Health and fitness: Be inspired, not fooled by weight-loss shows on TV

-A A +A
By Kent Pegg

Another season of the television show “The Biggest Loser” has begun and once again we’re seeing people lose vast amounts of weight week after week. Like that, it seems, 15, 20, 25 or more pounds seem to come flying off people.

While these shows can be entertaining and — hopefully — inspiring to those looking to lose weight, don’t be fooled by the big weight loss numbers these people are achieving. Losing weight isn’t always that easy or that fast.

Remember that the people you are seeing are devoting all of their time to losing weight, something most people can’t do. They are also heavily monitored 24 hours a day, watching their vital signs to make sure they aren’t in any danger.

Additionally, the people you see are obese and have a tremendous amount of weight they need to lose. It’s much easier to lose 20 pounds quickly if you are 200 pounds overweight and impossible to lose that amount if you are, like most, only 30-40 pounds overweight.

Realistic weight loss goals for most people should be about one to two pounds per week. To do this you should use a three-step approach: cardiovascular exercise, weight training and diet modification.

Generally, three or four 30-minute cardiovascular workouts of moderate intensity should be performed weekly. This will burn about 1,000 to 1,200 calories each week.

Use an elliptical trainer, stepper, treadmill, rowing machine or bike and burn calories while you strengthen your heart and lungs.

Weight training should be done at least three days a week, more if possible. Make sure to include exercises for every major body part, focusing on different areas of your body on different days.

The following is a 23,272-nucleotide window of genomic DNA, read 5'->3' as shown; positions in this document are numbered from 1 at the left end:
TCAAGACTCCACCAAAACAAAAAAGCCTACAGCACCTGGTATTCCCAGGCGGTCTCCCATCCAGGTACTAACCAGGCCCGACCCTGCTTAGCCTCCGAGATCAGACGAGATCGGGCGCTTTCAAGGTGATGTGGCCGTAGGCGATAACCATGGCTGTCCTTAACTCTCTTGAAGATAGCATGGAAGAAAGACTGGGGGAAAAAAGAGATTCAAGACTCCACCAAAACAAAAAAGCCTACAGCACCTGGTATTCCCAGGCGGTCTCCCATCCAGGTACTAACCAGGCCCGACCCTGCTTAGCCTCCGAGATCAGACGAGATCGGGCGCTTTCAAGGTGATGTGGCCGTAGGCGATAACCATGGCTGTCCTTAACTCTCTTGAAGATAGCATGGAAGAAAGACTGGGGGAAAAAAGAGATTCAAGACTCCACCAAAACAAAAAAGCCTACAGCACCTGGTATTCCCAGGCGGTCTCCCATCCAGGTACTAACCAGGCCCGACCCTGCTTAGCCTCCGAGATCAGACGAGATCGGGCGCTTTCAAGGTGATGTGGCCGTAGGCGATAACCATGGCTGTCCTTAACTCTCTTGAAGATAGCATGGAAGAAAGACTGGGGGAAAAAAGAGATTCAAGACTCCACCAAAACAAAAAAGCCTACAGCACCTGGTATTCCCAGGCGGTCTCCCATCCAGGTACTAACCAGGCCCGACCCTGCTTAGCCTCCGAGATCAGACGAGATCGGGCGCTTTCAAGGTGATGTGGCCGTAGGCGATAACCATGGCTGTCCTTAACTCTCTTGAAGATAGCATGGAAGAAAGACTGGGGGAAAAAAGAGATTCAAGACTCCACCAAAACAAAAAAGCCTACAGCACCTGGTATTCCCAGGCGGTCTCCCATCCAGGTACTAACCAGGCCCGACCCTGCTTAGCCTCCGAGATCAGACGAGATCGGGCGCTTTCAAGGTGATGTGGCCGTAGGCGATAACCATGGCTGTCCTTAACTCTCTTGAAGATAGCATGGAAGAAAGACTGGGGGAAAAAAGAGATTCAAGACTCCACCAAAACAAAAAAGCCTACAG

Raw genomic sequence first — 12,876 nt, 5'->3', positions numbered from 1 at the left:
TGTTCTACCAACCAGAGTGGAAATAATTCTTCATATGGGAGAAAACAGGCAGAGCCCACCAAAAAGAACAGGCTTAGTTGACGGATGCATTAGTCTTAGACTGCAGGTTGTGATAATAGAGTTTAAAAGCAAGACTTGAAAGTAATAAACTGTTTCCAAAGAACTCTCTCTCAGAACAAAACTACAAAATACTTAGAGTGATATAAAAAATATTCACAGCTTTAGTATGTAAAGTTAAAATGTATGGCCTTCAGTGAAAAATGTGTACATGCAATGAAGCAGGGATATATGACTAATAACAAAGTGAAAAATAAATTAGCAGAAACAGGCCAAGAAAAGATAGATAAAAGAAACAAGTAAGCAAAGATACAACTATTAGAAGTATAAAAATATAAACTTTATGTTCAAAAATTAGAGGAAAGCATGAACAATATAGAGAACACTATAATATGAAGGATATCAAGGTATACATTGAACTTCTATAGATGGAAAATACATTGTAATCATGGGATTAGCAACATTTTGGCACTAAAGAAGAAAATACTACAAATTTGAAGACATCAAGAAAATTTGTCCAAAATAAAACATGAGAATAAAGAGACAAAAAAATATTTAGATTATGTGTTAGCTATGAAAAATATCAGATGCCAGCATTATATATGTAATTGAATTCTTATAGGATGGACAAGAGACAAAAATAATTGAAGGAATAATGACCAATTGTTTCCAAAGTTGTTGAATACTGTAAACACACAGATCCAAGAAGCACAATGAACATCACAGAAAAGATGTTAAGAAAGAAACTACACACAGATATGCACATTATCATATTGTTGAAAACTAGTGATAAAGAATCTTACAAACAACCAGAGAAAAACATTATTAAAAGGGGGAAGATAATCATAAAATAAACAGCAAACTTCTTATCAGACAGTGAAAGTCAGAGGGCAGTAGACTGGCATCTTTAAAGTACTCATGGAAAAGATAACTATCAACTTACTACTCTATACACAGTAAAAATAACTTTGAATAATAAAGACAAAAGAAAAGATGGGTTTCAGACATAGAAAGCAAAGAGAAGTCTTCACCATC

Weight train for 30 to 45 minutes, performing sets of 12 repetitions and two to four sets of each exercise.

Each pound of muscle you add to your body will burn about 50 extra calories per day.

As for your food intake, shoot for reducing the amount of calories you take in every day by about 15 to 20 percent. This will probably reduce your calorie intake by about 400 calories per day or 2800 calories over the course of the week.

To do this, watch the amount of sugar and fat you take in and eliminate any large number of unnecessary calories. Also, reduce your portion size slightly and eat a little slower to give your body time to recognize that it’s full.

If you use this three-step approach, you should be able to lose about 1-½ pounds every week. That’s close to 40 pounds in six months. This is a safe and achievable level of weight loss for most people and will produce results consistently.

If you can increase your strength even more, do extra cardio and watch your diet a little closer. You may be able to increase that weight loss to two pounds or more per week.

Realizing your weight loss goal doesn’t have to be dramatic or distressing. In fact, if you strive for a steady, gradual weight loss, you’re far more likely to accomplish your task and keep that weight off long term.

So use the weight loss shows as motivation to reach your weight loss goals but be patient and be safe. You’ll achieve your desired weight if you don’t give up and stick with your exercise and nutrition plan.

Kent Pegg is a certified personal trainer and the owner of the Los Alamos Fitness Center.  If you have any questions about the information or exercises in this story, you can call him at 662-5232.